• In the third stage, it combines the forecasts obtained from the previous two stages, and conducts a top-down reconciliation to generate the final forecast.

This multistage modeling strategy is available as a plugin in the new SAS Forecast Server Client.

Diagram of Multistage Modeling

In Part 2, we will walk through an example to show the philosophy of the multistage modeling strategy, and the performance of this method compared to traditional time series model in terms of forecasting accuracy.

[Note: For additional discussion of hierarchical forecasting, see previous BFD posts on Mistakes in the forecasting hierarchy and Forecasting across a time hierarchy with temporal aggregation.]

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Time series segmentation with SAS Forecast Server Client (Part 2)

Photo of Jessica Curtis

Jessica Curtis

Recall from yesterday that time series segmentation is the method of dividing time series data into distinct types or segments based on the underlying properties of the time series. It is the one of the most important first steps in the forecasting process. What this allows you to do is apply a customized forecast modeling strategy to each time series segment.

Today my colleague Jessica Curtis, Solutions Architect at SAS, continues her discussion...

Guest Blogger Jessica Curtis on Time Series Segmentation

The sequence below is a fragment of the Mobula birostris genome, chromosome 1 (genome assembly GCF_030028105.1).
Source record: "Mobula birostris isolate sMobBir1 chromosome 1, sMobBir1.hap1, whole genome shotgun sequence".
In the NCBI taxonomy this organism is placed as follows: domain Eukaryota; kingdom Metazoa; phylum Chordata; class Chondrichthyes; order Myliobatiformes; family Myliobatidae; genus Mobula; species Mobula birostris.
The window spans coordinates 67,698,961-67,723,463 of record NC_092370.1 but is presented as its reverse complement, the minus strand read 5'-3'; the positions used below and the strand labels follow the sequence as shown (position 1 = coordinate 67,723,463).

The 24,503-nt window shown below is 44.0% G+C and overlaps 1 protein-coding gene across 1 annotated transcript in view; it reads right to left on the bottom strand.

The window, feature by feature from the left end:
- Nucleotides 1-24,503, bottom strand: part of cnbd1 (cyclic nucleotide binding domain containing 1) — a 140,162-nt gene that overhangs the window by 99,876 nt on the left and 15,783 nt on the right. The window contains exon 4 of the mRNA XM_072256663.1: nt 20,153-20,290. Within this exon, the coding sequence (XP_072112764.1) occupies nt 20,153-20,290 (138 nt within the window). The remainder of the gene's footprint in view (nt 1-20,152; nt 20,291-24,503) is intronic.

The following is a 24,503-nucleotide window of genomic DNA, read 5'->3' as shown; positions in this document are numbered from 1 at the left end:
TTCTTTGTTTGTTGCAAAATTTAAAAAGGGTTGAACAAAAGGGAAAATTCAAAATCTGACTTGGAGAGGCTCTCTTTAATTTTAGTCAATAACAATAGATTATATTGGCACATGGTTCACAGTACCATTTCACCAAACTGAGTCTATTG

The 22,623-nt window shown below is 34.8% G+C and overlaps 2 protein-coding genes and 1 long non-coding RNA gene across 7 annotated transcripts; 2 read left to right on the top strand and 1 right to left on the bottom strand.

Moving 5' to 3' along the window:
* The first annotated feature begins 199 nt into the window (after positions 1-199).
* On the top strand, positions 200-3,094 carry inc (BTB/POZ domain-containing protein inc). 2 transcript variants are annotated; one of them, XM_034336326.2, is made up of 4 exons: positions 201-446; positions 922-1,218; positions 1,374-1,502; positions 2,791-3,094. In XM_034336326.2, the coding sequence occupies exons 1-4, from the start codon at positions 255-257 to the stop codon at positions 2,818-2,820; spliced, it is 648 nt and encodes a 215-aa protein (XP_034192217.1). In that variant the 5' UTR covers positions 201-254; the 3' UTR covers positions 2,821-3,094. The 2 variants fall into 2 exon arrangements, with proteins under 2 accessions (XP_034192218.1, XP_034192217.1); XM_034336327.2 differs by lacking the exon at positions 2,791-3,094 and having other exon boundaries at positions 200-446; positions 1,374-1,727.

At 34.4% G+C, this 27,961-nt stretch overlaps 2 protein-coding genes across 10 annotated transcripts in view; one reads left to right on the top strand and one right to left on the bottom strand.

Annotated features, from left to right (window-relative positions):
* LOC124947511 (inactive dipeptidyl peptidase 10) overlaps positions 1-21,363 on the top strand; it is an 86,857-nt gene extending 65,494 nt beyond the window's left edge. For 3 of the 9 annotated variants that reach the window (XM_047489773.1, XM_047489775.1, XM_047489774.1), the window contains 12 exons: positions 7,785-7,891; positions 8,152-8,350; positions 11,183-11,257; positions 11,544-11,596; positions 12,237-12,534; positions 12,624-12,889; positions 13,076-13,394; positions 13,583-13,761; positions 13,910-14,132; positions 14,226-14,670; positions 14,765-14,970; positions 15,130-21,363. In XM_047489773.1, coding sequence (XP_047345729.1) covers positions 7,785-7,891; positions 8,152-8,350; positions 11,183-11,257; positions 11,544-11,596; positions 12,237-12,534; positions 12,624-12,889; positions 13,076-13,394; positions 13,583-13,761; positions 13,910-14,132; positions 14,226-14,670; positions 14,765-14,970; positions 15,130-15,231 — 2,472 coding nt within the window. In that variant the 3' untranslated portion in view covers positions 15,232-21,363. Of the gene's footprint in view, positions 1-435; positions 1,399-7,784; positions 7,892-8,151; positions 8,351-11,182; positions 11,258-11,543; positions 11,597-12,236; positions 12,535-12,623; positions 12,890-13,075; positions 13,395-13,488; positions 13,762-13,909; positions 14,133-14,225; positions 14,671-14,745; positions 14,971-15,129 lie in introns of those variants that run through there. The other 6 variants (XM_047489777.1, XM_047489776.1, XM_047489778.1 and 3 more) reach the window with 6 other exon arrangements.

There are many different approaches for segmenting your time series. We’ve listed some of the more prevalent approaches here. Time series can be segmented based on the patterns in demand, you can take a business rules-based approach, you can apply predictive modeling with time series clustering, or segment time series based on their percent contribution to revenue.

Modeling Strategies

Let’s return to our example. With time series segmentation, we can now apply customized forecast modeling strategies to each of our segments.

For the stable time series, we can apply robust forecasting models, such as ARIMA models. For the seasonal time series, we can apply seasonal forecasting models. For the time series with a level shift in demand, we can use ARIMAX models that include a level shift event variable. For the short history items, we can forecast using similarity analysis techniques. Intermittent demand forecast models can be applied to the time series with a lot of sparsity in demand. We can forecast the holiday items with custom time intervals.

Types of models to use with each type of time series

The value here is that we have a structured approach to our large-scale forecasting challenge, and a methodology for creating high quality forecasts across many different time series patterns. Now let’s go beyond the methodology behind time series segmentation and talk through a few real world examples fo where our customers are using time series segmentation to improve their forecasting processes.

Customer Stories

SAS has many customers leveraging time series segmentation to improve the forecasting process. Let's talk about two customer success stories today: